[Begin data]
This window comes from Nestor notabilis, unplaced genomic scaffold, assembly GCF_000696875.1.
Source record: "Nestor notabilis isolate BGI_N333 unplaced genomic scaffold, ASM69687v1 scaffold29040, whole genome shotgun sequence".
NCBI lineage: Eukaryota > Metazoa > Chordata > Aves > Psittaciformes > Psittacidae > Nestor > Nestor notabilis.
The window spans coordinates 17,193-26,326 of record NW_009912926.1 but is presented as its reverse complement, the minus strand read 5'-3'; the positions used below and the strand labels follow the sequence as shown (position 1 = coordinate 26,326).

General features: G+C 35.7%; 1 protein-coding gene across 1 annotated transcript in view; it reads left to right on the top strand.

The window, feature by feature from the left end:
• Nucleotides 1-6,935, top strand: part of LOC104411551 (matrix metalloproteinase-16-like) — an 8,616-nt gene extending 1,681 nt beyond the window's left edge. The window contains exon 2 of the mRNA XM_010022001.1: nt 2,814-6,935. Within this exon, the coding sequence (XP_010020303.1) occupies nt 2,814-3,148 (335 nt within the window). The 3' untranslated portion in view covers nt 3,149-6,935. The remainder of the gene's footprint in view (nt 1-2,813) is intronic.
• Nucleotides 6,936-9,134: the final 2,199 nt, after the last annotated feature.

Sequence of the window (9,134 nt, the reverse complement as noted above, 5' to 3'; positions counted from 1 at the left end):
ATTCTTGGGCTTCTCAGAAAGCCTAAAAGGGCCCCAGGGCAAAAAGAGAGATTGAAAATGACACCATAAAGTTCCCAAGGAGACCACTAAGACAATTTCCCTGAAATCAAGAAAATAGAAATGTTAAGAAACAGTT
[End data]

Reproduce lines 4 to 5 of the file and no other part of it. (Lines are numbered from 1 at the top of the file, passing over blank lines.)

The window spans coordinates 17,193-26,326 of record NW_009912926.1 but is presented as its reverse complement, the minus strand read 5'-3'; the positions used below and the strand labels follow the sequence as shown (position 1 = coordinate 26,326).

General features: G+C 35.7%; 1 protein-coding gene across 1 annotated transcript in view; it reads left to right on the top strand.